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Kurkoski/My Turn: Pipeline not an answer

For more than eight years, I have been an active member of the Warwick Buildings & Energy Committee and the North Quabbin Energy group. Most of our projects have centered on defining and addressing the areas where energy is being needlessly wasted, and we’ve achieved noteworthy results so far.

So I was drawn to attend a meeting about the proposed natural gas pipeline carrying fracked gas through our area. The meeting of the U.S. Department of Energy’s Quadrennial Energy Review Task Force was held in Hartford, Conn., on April 22. Eighteen representatives from federal and state governments and the utility and gas industries spoke for almost three hours about “New England Regional Energy Infrastructure Constraints.” They often referred to the shortage of “cheap” natural gas this past winter, and their supply-side solution to this problem by installing more pipelines.

They spent only a few minutes talking about what is called the “demand side” of the problem, that is, looking at how we can reduce our need for energy with conservation and efficiency measures. On the “supply side,” they briefly mentioned increasing the amount of energy being produced by using renewable energy options such as wind and solar.

The following are the comments (with slight editing for clarification) that I presented to the Task Force during the public comment period:

“I would first like to say that the Northeast does not have an energy supply problem. The problem that we have is a demand/supply issue. If the problem is only referred to as a supply problem then only supply solutions will be looked at.

“When we talk about meeting our energy needs, the conversation should start with:

“First, conservation;

second, energy efficiency and if we have a concern about climate change — third, renewables;

fourth, polluting technologies such as fossil fuels and nuclear should be used only as a last resort.

“If we do not implement this list in the above order we will leave a very different climate and a planet that is very difficult for our children to live on.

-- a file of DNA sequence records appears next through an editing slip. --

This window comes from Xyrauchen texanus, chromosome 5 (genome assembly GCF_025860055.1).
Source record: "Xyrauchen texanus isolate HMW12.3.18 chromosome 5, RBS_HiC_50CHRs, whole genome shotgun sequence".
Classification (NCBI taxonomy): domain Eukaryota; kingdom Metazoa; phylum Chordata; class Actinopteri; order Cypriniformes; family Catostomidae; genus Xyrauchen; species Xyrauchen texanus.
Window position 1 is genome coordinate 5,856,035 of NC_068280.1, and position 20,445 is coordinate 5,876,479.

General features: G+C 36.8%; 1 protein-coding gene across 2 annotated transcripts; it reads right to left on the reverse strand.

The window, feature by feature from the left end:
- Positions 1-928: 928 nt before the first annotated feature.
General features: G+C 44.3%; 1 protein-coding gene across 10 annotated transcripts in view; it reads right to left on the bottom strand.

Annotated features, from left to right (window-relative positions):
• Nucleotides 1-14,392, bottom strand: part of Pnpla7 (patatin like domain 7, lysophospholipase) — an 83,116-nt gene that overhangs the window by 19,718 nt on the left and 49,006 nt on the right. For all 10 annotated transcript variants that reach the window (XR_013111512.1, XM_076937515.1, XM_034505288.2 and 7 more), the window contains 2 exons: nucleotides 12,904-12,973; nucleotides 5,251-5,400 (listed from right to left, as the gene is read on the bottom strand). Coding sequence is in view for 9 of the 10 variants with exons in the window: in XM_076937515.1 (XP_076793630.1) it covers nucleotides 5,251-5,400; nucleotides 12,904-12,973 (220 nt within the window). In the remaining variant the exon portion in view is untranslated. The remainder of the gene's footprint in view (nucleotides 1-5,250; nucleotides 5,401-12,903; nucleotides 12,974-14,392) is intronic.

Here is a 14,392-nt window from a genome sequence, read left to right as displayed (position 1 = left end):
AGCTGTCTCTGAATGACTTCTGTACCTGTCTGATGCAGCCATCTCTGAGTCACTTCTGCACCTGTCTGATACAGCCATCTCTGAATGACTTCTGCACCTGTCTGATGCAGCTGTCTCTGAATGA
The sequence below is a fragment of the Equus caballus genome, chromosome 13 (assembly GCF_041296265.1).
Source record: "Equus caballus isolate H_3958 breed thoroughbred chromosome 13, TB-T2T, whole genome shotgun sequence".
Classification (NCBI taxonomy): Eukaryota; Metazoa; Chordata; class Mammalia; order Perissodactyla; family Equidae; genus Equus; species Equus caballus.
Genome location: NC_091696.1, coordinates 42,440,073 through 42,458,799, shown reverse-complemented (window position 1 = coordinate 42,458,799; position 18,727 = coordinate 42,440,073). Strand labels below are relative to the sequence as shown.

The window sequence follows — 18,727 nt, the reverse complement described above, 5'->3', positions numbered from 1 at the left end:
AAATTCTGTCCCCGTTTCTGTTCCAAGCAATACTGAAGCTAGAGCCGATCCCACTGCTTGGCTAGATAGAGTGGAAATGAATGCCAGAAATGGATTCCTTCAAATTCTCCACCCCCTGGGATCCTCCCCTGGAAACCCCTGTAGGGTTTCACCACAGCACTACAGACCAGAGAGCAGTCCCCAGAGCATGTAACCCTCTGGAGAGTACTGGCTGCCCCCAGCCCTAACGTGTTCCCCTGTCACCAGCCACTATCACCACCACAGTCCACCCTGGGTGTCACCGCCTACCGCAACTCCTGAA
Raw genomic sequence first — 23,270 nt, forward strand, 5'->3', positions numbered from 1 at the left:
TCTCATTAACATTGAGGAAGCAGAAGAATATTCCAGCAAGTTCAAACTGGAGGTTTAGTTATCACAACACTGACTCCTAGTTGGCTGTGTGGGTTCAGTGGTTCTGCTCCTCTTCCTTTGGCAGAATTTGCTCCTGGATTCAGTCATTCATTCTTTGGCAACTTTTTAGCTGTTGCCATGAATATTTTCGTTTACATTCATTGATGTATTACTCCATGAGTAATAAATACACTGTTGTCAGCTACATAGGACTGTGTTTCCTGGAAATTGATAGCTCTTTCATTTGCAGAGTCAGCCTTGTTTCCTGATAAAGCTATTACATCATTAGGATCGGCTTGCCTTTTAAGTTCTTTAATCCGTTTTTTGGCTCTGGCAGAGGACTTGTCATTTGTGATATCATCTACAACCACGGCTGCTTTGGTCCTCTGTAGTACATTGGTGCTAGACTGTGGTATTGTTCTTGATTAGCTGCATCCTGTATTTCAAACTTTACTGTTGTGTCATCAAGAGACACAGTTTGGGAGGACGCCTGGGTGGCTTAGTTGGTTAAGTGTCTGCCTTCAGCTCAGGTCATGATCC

“I would next like to illustrate the power of conservation, energy efficiency and renewables. Two years ago my wife and I had the good fortune to be chosen to participate in the National Grid Deep Energy Retrofit Pilot Program. Thank you to National Grid and the state of Massachusetts. By super insulating and air sealing our house, installing an air-source heat pump and a 2.4kW solar system, along with practicing conservation, our total energy bill for heat and electricity for last year was $60, which equals 300 pounds of CO2 equivalent.

“This was during last winter with its ‘polar vortex.’

“Conservation, efficiency and renewables have been mentioned by only a few of the presenters today. We need to bring conservation, efficiency and renewables to center stage to solve our energy needs.”

I offered these recommendations:

∎  Institute to a greater extent “peak load shaving” (often addressed by voluntary cut-backs during periods of high demand).

∎  Make it mandatory that all future buildings are Zero Net Energy or Zero Plus Energy (where a building generates as much as or more energy than it uses).

∎  Institute a more aggressive “time of use” electric and gas metering system (higher rates during times of high demand).

∎  Put a severe carbon tax on all polluting energy producers.

∎  When comparing fuels, measure CO2 equivalent emissions for the complete cycle of extraction, transportation, storage, burning and waste products of all energy options.

∎  Remove all incentives and support for energy producers of fossil fuel and nuclear.

After having given these comments both in person and by email, and hearing the opinions of our government and industry representatives, I realize that we all have a great deal more work to do.

Some of our high-ranking government officials support the installation of a pipeline from Wright, N.Y., to Dracut, but a growing number of our legislators are beginning to support the grass-roots movement to oppose this and other pipelines. Even more are beginning to hear from their constituents that new fossil fuel infrastructure is NOT a good option, that we can meet the perceived supply-side problem with better incentives to reduce our energy use. Also, it is just plain wrong to both take private and protected land by eminent domain for the profit of a private industry, and then require us, the ratepayers, to foot the bill through a proposed tariff.

In the end, the pipeline installation issue will be decided at the state and federal levels.

I urge you to get involved and make your voice heard by sending your comments to qercomments@hq.doe.gov before June 20, as well as all other government officials you can think of.

Steve Kurkoski is a Warwick resident.

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